Background: We explored the role of angiotensin II in determining the histomorphometric features of plaque stability in apolipoprotein E-deficient mice submitted to ligation of the carotid artery. Methods: Six-month-old apolipoprotein E-deficient mice underwent ligation of the common left carotid artery and were immediately assigned to receive either angiotensin II (1.4 mg · kg-1 · d-1 subcutaneously) or vehicle (phosphate-buffered saline; control) via a subcutaneous osmotic minipump for 4 weeks. Results: Ligated arteries from control animals developed intimal lesions composed of macrophage foam cell plaques, which accumulated adjacent to the internal elastic lamina and were surrounded by a fibromuscular layer. Angiotensin II-treated mice had a greater intimal area (threefold), which was accompanied by a fivefold increase in the foam cell area. Lesions from angiotensin II-treated mice also displayed complex morphology characterized by intralesional neovasculature and hemorrhage. The content of active matrix metalloproteinase 2, mainly colocalized with macrophage foam cells, and the production of the inflammatory mediators monocyte chemoattractant protein 1 and vascular cell adhesion molecule 1 were also increased by angiotensin II treatment. Although angiotensin II induced vessel expansion and lumen loss to a similar extent, only vessel enlargement correlated with intimal area. Conclusions: Taken together, this study's results support a role of angiotensin II in plaque vulnerability by promoting intraplaque neovascularization/hemorrhage, inflammation, and expansive remodeling.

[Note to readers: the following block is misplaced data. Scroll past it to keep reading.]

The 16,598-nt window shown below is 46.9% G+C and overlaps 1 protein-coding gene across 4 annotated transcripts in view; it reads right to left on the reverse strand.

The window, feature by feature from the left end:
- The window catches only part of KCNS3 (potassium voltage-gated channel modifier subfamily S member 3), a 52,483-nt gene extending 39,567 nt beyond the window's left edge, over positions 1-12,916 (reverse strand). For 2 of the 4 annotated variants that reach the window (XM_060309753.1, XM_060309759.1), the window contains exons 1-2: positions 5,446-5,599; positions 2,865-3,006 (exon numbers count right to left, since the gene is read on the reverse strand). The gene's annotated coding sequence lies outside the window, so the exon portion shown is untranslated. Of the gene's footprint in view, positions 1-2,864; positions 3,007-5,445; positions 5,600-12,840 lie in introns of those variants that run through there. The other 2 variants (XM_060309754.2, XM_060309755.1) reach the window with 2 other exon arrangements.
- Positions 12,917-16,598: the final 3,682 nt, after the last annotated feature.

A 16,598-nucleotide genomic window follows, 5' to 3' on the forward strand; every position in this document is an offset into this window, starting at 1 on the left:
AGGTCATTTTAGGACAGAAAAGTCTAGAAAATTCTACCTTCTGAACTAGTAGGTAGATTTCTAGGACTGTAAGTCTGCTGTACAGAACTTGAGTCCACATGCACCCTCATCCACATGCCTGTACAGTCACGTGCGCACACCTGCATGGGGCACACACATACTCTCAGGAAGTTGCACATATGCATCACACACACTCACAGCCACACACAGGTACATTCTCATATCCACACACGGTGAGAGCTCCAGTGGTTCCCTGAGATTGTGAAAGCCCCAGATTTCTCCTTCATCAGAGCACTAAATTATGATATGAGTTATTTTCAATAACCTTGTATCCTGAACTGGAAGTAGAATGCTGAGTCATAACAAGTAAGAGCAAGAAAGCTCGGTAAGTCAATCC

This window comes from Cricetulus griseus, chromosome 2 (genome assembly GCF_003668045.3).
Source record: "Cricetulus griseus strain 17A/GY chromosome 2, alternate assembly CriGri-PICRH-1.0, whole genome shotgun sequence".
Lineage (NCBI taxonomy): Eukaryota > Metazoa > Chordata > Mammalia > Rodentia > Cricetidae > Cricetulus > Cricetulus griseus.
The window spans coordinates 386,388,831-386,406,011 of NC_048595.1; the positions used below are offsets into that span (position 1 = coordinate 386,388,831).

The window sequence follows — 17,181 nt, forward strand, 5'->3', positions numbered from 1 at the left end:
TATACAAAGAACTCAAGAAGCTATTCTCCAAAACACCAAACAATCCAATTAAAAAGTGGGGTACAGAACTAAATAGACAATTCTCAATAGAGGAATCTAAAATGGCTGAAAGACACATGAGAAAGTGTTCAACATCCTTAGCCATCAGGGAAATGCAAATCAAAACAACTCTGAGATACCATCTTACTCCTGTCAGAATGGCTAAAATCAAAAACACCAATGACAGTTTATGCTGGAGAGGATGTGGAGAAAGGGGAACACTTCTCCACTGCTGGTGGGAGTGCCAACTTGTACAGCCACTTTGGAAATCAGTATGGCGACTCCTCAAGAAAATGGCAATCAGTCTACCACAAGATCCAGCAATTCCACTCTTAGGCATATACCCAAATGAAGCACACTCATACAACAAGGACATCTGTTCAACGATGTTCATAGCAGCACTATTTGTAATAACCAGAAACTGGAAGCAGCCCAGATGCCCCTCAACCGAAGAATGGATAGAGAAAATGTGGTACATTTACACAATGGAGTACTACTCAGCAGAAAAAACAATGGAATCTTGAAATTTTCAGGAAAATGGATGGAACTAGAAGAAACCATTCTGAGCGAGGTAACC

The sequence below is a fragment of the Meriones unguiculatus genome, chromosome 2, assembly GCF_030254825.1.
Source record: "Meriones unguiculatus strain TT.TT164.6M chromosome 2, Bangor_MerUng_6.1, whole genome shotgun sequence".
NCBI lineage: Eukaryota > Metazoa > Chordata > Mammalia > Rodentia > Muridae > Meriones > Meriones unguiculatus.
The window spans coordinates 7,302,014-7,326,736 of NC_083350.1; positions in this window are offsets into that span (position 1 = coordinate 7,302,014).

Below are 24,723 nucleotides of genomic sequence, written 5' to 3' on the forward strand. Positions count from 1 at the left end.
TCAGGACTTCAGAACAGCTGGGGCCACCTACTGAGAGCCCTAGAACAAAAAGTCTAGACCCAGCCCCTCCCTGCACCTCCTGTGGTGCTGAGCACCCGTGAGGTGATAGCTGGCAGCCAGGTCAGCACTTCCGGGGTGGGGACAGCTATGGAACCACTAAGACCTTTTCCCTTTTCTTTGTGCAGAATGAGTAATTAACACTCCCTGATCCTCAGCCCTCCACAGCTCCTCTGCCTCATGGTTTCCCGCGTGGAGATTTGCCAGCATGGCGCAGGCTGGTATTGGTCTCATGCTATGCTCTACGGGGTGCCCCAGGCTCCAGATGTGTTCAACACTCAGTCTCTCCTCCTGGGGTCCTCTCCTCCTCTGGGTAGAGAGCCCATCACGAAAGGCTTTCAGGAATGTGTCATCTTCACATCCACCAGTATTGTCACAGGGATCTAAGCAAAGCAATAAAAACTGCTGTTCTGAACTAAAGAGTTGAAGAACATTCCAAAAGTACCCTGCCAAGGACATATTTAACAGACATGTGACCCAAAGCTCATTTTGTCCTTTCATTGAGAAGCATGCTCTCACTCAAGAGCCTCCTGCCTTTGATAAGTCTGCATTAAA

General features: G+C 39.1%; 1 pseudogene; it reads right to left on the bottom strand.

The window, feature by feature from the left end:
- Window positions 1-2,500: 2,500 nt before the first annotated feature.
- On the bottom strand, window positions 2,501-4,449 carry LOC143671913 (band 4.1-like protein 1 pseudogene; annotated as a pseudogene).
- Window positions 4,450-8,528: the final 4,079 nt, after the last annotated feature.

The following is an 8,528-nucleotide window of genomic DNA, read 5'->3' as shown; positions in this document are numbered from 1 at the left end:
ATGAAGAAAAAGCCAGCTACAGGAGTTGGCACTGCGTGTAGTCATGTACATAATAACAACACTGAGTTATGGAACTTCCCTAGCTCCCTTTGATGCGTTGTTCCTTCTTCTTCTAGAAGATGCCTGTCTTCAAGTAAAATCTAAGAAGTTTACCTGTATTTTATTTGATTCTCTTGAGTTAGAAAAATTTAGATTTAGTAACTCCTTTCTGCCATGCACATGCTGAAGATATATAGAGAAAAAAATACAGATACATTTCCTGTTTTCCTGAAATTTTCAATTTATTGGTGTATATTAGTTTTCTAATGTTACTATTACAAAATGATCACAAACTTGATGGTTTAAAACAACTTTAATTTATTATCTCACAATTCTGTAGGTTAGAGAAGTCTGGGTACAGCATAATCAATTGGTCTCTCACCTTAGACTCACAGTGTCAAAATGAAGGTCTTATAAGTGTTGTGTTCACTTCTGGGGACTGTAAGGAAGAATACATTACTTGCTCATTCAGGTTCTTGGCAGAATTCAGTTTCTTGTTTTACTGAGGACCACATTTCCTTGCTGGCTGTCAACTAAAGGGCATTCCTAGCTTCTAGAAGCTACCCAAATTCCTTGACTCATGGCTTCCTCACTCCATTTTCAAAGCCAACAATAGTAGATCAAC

ASJC Scopus subject areas
- Cardiology and Cardiovascular Medicine